BC: I’m very very proud of my first album. I think it did great and wonderful. But we were pushed for a little time on that one. When you come off of a show like that, you want to hit the ground running. When you come off of a TV show, you’ll be remembered only as long as until the next season comes out. Then it’s a whole new thing. We had to get to work quick and we were able to get that one out. But one thing I absolutely love about country music is that while in pop music, you couldn’t take a 80’s sounding song and do anything with it, you can take an 80’s sounding country song and today, go number one with it. I love how country music kind of grows that way. It has some pop that’s grown into it, there’s a rock edge in it, but it can still do the straight country and western songs. I love that. And this album has a variety of country music like that on it. There’s some soulful songs on there. We have a song on there called “Hold A Woman” that my 60’s side if you will. We have upbeat songs. There’s one on there called “Evil Knievil.” We’ve got the title track which is “I’m Alright.” It’s one of my favorites and it’s a very traditional country song. I really love it. And we had a lot more time on this album. I thought I was done with it and we were waiting to put it out and last minute, we had this song cross our desk called “A Father’s Love.” It was one of the songs that we went, “Hold on, hold on. Stop the presses!” We cut it and sent it out to radio within two weeks. That’s one nice thing about this particular album is that we took more time to invest in it.
KMJ: Talk to me about that next radio single, “A Father’s Love.” Any correlation to your relationship with your own father?
BC: Without a doubt. I’ll give you an idea about what it’s talking about. A father will do anything and everything. For example, you’ll buy a new house and he’ll come over and whip out his tool-belt and fix everything in the house that’s broken. He’ll fix this and fix that without ever saying, “Hey, nice house,” or, “You know I love you, right?” Most dads won’t say that. They show it. The show it by making sure your house is fixed or making sure your car is maintained. My stepfather, when I was growing up, was very good that when I stepped out of line, he didn’t ask me to get back in line. He knocked me back in line. For me, that was helpful because I didn’t listen so well. But he would do stuff like that and “I love you” wasn’t a big thing to come out of his mouth. If you were a buddy of mine and you came over to our house growing up and were there for three hours, you’d go outside and he would wash and wax both of our cars. He would care for us in different ways. One of my favorite lines in the song is “I knew he’s stiffen up, but I hugged him anyways.” Even today, my real father will say, “I love you” only now. That’s something that’s happened in the last five years. I think the song is very relatable to a lot of folks.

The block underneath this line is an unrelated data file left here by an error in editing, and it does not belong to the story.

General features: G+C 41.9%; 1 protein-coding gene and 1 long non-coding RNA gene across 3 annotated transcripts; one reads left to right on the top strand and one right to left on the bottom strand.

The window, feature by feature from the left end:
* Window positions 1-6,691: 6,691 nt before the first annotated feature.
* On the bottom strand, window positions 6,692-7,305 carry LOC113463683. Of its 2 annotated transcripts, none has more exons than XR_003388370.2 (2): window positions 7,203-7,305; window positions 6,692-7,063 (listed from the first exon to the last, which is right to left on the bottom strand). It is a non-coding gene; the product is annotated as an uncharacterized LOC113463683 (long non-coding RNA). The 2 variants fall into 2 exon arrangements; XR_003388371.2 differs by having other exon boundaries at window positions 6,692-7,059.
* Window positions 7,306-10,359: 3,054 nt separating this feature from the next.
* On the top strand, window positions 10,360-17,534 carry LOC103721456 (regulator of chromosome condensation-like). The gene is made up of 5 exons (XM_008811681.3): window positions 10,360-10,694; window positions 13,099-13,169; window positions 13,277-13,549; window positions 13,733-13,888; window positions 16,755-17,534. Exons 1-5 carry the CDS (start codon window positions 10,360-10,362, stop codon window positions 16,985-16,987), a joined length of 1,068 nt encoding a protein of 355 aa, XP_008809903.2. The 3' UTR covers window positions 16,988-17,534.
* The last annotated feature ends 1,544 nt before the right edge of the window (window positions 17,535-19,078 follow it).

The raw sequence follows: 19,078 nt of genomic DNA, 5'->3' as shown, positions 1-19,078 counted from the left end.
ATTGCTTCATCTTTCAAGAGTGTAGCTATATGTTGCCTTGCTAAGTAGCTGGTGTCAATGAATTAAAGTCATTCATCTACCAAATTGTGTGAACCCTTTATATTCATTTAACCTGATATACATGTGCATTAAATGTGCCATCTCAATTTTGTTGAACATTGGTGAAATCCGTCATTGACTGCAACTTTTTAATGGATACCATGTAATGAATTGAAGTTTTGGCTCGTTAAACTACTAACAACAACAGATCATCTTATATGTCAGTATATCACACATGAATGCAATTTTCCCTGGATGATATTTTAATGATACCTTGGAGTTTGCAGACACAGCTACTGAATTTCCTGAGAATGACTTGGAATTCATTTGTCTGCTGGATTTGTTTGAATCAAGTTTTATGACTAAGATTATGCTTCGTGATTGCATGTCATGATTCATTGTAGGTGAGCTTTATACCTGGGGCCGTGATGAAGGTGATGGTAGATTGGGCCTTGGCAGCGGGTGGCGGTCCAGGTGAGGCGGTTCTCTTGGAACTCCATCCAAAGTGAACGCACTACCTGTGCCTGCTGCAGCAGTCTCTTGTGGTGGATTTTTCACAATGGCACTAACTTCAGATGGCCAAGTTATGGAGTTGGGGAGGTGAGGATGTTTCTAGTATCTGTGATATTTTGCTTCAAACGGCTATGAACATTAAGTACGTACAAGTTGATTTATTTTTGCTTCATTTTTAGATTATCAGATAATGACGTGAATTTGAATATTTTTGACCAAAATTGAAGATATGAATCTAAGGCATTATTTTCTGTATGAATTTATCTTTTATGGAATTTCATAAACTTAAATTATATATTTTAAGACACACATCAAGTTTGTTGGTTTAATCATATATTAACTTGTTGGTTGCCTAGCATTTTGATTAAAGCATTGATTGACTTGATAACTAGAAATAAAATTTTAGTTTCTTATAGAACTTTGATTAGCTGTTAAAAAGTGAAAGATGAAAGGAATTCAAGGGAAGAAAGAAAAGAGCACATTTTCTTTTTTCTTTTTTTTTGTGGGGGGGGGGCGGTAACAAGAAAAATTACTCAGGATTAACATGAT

KMJ: Do you have a firm album launch date yet?
BC: We do not have a firm one yet. We’re guessing fall. If I told you anything else, I’d be lying.
KMJ: You did a USO tour recently. How did that go?
BC: It was a very cool thing, man. I have to be honest. I absolutely loved it. We first went to Kosovo and then we went over to Amsterdam and then we spent three days in Germany. I have to say that my favorite was Kosovo. It’s a third world country. It was a good lesson learned I think. Amsterdam was pretty cool too, from what I can remember of it. (Laughter) But Kosovo was amazing. Eleven years ago, Bill Clinton was President. We’d hear on the news about bombings for this reason or that reason. But while I was there, I was talking with the locals and what happened was they were not just run out of their homes, but run out of their country. They had to go into Germany. They were forced into a different culture where nobody knows what you’re saying, you have to find a new job, and that’s only if your wife and kids weren’t raped or murdered on the way out. It was a horrible thing that was going on. Bill Clinton said that’s not cool, dropped a bomb on them, leveled the place and the Kosovo countrymen were able to come back and rebuild their lives in freedom. And we put an American base in there to make sure that everything was cool. And to hear the locals. Wow. When I left Kosovo, I was never more proud of being an American.
KMJ: That firsthand experience has to be pretty amazing. Was there any strange requests or song covers that you did for the troops over there?
BC: Not so much song covers or anything like that but we did have a crazy request. This is my first time ever in another country. The first country we went to is Kosovo. And it’s a third world country. And when you get off the airplane, they’re holding assault rifles. Nobody steps out of line. You get the picture. A couple of the Army guys came up after the show and wanted to know if we wanted to go back to the barracks and drinks some Crown Royal. And this is a completely dry base. These guys are used to hanging out and using AK-47’s. I told them this time, I was going to fly the straight and narrow. (Laughing) I think that was the first time somebody asked me to have a drink and I had to deny them.
KMJ: Thanks a lot for your time today. I have one last question for you. What’s country music to Bucky Covington?
BC: That is a great question. I do have to say, I’ll have to rob Trace Adkins on this one. Before I went into country music I was in bands for about ten years. It was a lot of rock music. At the age I was at, I was self-teaching myself guitar and everybody I met was in rock. At that time, it was the thing. But what the heck, I learned. I played drum in bands. I played base guitar. And I sang. But when I started singing, I loved the energy of a rock show. But when I was singing, I didn’t know what the songs were about. Country music was something I knew about from the first song. I knew what it was talking about. It was talking about things I’ve done, things I think. You know what I’m saying? It speaks to me. Country music speaks to me. I understand it.